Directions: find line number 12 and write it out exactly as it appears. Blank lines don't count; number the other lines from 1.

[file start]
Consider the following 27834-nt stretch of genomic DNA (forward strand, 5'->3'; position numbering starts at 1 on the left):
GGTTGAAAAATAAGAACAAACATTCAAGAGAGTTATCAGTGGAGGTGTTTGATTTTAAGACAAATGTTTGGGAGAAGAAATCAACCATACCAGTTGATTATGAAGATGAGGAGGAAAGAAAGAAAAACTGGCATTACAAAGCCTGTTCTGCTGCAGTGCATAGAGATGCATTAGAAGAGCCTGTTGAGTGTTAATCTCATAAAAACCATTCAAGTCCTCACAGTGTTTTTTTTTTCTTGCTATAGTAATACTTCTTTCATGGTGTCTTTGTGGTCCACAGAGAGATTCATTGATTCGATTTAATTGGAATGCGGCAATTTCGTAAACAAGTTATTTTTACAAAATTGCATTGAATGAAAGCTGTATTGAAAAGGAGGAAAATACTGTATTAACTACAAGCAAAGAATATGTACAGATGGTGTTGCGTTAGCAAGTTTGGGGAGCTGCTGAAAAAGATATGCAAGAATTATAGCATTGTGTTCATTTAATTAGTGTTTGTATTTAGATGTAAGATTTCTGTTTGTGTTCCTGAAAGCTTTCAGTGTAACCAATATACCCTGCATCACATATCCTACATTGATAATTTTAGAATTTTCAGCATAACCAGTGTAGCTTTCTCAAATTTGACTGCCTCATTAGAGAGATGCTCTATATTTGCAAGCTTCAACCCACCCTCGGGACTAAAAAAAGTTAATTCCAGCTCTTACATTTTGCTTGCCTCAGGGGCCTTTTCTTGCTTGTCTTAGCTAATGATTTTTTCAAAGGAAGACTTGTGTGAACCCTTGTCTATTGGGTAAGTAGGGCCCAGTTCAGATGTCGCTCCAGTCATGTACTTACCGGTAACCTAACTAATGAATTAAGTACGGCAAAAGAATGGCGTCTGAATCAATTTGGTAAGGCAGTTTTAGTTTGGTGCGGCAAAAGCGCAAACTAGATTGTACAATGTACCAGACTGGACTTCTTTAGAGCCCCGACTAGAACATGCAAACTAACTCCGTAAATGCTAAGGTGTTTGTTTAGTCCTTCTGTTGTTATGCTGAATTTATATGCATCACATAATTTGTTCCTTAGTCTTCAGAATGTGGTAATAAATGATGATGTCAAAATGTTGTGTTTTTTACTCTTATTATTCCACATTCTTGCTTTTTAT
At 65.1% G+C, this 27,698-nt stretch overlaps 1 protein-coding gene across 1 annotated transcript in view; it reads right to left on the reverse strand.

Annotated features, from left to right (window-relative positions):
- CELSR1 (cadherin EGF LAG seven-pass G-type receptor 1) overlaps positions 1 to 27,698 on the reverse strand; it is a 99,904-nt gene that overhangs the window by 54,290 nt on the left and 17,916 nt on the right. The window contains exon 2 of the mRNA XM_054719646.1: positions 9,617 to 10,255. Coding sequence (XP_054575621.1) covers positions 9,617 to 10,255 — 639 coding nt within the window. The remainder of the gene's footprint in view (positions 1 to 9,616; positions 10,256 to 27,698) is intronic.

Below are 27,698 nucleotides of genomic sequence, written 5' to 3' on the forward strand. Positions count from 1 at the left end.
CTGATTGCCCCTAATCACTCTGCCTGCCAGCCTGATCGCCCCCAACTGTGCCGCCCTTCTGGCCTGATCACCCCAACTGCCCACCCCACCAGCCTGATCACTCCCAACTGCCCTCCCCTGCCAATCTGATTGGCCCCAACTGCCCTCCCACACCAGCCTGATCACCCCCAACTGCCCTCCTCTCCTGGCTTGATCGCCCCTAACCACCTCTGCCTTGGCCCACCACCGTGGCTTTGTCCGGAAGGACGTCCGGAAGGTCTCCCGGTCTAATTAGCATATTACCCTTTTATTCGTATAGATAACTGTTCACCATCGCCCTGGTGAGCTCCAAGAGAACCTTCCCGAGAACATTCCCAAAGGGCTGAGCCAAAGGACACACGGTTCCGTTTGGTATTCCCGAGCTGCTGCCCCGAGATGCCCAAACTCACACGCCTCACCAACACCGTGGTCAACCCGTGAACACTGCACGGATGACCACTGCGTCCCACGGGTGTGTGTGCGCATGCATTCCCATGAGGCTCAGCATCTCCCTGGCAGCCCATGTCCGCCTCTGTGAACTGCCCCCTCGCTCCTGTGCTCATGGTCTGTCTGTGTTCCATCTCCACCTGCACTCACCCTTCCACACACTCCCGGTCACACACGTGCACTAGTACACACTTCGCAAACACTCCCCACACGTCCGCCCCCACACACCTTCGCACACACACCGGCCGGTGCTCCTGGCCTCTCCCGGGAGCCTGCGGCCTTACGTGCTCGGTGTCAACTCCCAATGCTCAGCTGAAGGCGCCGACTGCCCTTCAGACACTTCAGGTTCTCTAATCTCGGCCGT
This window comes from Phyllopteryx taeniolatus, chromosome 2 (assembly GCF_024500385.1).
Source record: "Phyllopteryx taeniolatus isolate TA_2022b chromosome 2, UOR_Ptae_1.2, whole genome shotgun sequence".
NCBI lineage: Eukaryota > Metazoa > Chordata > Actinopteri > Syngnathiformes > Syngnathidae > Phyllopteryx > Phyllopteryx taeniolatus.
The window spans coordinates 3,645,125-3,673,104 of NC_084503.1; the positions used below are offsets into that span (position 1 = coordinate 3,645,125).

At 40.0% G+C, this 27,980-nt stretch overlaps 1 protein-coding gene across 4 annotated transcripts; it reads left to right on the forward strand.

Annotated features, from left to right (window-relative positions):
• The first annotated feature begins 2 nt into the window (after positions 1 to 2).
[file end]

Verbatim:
At 40.0% G+C, this 27,980-nt stretch overlaps 1 protein-coding gene across 4 annotated transcripts; it reads left to right on the forward strand.